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2012-10
9

One of my guiding personal principles has always been perfection. Realistically, I do know that perfection is not possible, but I do believe that the goal of perfection is integral to success. I believe that in all aspects of your life, you can strive to be incrementally better than you were the last time. You can run that mile just a tad faster or lift just a little bit heavier weight. You can look at your leadership skills and find ways to supplement your knowledge as you move your team into the next phase of their success. You can find an additional hour or two to give of your time and energy to help those in need over and above what you have done previously. You can work to continually improve yourself and those things you manage in your personal and professional life.

My mom tells stories of my refusal to play in the sandbox at an early age because I did not want to get dirty. Now - I can trudge thru the mud with the best of them, but I do it on my own terms and with my own way to prepare. In other words, there is a perfect way to get dirty, and then there are the days you did not plan to get dirty where dirt hinders perfection.

My 16-year-old daughter is a sharp shooter. With Guns. I don’t have a house big enough to display all the awards she has won. The sport that she likes to compete in rewards perfection – it's called  “shooting it clean”. They shoot in stages, and her score is a combination of her time and missed targets at each stage. So, the faster and cleaner she shoots, the better her score.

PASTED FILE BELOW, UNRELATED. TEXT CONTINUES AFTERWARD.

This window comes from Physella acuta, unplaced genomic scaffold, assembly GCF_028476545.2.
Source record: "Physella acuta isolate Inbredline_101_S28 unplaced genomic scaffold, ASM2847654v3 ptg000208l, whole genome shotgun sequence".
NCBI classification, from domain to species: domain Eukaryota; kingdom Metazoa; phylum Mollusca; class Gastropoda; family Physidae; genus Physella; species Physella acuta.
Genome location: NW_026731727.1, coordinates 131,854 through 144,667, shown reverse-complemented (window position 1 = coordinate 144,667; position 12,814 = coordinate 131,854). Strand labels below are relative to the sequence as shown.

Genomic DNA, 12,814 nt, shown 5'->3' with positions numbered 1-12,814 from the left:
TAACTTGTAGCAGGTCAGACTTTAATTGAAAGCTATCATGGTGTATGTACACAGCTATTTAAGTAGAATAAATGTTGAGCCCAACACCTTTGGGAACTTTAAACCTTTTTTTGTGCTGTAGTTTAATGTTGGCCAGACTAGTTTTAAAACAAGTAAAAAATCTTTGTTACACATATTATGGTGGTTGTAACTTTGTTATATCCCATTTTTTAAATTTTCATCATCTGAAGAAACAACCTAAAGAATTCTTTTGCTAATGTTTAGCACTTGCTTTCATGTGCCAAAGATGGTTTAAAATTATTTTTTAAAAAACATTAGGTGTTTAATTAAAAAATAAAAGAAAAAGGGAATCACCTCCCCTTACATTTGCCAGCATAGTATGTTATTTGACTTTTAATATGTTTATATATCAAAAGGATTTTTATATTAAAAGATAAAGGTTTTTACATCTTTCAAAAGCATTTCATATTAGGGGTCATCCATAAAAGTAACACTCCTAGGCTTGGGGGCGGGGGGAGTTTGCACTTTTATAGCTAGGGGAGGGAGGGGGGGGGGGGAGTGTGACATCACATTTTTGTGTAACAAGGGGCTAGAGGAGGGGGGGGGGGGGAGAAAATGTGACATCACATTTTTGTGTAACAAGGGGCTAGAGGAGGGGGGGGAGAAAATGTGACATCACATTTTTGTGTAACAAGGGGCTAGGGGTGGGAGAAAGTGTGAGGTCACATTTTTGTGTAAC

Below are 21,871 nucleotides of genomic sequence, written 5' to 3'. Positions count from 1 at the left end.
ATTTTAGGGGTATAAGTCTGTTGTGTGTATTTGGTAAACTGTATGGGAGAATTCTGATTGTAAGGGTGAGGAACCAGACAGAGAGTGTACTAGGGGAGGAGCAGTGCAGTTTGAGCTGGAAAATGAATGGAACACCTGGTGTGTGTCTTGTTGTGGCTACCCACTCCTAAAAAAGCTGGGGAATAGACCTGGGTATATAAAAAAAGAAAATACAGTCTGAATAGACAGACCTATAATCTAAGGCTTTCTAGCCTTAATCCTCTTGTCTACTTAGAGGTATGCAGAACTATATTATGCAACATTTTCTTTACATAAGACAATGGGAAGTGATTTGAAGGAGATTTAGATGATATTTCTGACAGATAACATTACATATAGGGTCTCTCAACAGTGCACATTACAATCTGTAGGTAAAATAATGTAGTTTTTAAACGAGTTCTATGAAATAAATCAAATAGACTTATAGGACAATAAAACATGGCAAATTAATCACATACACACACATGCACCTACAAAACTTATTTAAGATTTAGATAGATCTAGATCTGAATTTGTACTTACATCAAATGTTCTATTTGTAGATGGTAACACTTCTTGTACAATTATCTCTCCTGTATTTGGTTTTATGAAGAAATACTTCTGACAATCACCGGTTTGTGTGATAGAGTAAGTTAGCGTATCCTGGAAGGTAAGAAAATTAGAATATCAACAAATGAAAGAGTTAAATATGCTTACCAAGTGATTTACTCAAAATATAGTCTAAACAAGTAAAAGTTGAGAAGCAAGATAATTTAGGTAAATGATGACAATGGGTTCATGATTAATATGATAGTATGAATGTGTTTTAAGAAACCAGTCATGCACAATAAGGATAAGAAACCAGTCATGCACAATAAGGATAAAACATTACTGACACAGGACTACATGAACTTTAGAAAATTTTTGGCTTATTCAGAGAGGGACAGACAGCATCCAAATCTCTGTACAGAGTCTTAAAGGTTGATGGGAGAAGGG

It is not always possible to shoot a clean match no matter how good you are. There are outside factors that you cannot control – wind and weather, bad ammo, guns that misfire no matter how well you maintain them. All she can do is focus her skills and knowledge, draw on her practice and hard work, and chase the perfection. She tries to shoot each stage and each match incrementally better than she did the last, and definitely better than her opponents. And you know what? After every stage, and every match, she is full of the joy and the excitement that she gained from just participating.

As I get a tad wiser, I realize that it’s the pursuit of perfection that is the real goal, and not the perfection itself. Looking at your performance - picking out the perfect parts and analyzing the imperfect ones to see what can be done about them – but also looking at your overall score. Did you give it your best effort? Did you do incrementally better than the last time? Did you fare better than your opponent? Was the overall outcome positive for all involved? Accepting that you may not stay “perfectly clean” but that a little bit of unplanned dirt can actually be a good thing. That the combination of the clean and the dirty bits of life can be educational and rewarding.

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: http://blog.legacydataaccess.com/?p=533

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